Boris Johnson, the frontrunner to be Britain's prime minister, promised he would take the United Kingdom out of the European Union by October 31, saying that only by preparing to leave without an agreement could a no-deal Brexit be prevented.
Johnson, a former foreign minister and London mayor, is the clear favourite to replace Theresa May. He won the backing of 114 of 313 Conservative lawmakers in a first round of voting on Thursday, almost three times as many as his nearest rival.
The contest has been dominated by the question of how and when Britain will leave the EU, Britain's biggest political crisis in a generation.
In his first broadcast interview since the campaign started, Johnson gave an unequivocal pledge that Brexit would happen by the latest Brexit deadline of October 31 and Britain had to prepare for a no-deal exit, which he said would not be a disaster.
"All those who say that we should delay ... I think they risk doing terminal damage to trust in politics. We have to get on and do this. We've got to be out by October 31," Johnson told BBC radio on Friday.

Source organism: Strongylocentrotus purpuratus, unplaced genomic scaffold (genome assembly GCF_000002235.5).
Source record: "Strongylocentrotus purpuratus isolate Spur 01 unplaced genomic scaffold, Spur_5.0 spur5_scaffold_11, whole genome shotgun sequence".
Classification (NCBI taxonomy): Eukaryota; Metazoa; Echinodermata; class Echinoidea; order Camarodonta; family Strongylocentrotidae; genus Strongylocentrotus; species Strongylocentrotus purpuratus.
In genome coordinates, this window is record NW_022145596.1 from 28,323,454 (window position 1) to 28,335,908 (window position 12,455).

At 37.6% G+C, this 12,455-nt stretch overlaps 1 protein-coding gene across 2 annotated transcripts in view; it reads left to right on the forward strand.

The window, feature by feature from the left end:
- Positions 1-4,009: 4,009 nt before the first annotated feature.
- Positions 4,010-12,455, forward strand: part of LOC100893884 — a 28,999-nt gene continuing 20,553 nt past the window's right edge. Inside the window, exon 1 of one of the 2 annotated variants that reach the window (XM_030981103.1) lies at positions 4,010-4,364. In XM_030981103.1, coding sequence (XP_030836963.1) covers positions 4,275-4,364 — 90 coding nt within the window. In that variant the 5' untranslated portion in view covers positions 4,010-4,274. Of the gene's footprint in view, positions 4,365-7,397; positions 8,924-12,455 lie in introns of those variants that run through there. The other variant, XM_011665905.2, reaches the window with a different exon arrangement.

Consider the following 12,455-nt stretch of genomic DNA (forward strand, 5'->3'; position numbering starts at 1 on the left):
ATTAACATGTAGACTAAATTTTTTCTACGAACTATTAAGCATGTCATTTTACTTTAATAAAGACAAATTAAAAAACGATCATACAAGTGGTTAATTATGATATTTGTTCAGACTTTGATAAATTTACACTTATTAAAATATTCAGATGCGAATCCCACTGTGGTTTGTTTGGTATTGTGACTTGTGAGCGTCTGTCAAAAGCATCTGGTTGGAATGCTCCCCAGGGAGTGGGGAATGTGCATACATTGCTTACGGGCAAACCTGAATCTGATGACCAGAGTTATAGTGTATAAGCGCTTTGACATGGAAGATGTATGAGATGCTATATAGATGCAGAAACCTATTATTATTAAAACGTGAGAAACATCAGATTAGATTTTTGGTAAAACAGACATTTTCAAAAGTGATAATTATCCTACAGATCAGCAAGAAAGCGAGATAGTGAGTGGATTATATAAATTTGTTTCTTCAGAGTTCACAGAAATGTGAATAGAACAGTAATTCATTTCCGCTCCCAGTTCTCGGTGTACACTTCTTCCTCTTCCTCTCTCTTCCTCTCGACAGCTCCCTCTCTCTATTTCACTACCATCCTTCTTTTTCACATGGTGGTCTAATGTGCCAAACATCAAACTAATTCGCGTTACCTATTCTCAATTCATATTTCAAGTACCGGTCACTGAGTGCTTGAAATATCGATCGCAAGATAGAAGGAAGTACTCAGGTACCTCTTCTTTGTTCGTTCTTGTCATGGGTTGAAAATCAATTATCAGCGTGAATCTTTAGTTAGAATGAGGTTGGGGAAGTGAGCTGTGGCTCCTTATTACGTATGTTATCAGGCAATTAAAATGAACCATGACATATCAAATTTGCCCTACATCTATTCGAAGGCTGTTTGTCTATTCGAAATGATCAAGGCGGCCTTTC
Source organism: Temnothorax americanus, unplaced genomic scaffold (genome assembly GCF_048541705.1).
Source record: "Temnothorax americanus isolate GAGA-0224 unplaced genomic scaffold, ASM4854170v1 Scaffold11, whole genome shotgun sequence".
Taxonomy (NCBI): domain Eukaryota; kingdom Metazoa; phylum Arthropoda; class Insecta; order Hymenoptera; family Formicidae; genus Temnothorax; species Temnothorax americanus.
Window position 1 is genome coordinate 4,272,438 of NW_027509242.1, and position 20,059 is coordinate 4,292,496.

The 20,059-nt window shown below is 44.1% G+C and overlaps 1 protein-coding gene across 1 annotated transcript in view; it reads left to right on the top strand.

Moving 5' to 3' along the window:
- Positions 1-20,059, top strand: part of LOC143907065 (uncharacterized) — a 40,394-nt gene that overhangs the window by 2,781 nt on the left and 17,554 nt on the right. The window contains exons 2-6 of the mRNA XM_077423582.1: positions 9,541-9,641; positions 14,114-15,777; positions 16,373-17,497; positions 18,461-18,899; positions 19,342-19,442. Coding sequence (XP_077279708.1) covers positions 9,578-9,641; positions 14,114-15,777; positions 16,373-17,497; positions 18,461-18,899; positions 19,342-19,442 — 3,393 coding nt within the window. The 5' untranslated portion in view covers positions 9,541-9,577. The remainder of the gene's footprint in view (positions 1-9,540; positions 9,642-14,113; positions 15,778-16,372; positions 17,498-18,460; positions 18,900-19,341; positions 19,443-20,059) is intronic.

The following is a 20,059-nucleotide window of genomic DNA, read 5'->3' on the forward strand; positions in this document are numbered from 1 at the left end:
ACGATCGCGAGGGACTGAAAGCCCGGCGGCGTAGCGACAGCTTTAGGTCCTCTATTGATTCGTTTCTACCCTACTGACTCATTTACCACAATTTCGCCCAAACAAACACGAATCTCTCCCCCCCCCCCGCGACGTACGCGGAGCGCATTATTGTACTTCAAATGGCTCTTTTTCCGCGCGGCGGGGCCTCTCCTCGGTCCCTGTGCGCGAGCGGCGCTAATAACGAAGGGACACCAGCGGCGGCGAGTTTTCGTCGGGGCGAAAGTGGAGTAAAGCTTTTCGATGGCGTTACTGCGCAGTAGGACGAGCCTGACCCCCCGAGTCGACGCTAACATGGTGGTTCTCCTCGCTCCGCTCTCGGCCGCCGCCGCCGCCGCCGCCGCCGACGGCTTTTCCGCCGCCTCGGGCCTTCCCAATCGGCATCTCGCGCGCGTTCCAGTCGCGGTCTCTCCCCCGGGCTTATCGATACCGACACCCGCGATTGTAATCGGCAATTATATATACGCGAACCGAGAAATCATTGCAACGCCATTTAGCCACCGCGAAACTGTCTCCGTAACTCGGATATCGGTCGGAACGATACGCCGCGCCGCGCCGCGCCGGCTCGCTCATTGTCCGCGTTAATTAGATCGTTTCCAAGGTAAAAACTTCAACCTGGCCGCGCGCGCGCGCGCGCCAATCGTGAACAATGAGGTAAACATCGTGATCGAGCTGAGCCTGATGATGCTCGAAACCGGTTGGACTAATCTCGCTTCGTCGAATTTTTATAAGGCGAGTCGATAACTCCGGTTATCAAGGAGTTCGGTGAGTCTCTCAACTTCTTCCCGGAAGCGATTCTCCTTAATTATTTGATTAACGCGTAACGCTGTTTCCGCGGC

"If we have to get out on what is called no-deal terms, or WTO terms, then it is our absolute responsibility to prepare for it. And it's by preparing for it that we will prevent that outcome."
May resigned as Conservative Party leader having failed three times to get her EU divorce deal through parliament.
The bloc has said repeatedly it will not renegotiate that agreement, which was aimed at taking Britain out of the bloc on March 29, before the date was pushed back twice to October.
Johnson said he did not want a no-deal Brexit but he ruled out a further extension beyond the current October 31 deadline.
"It would be absolutely bizarre to signal at this stage that the UK government was willing once again to run-up the white flag and delay yet again," he said.
Johnson provided few details but said the so-called Irish backstop, an insurance policy to prevent the return of border controls between Northern Ireland and the Irish republic, could be solved by having goods checked away from the border.
"(The EU) will see that politics has changed in the UK and in Europe," he said.
Johnson's interview came after rivals accused him of hiding from scrutiny because of his history of gaffes.
Australian Associated Press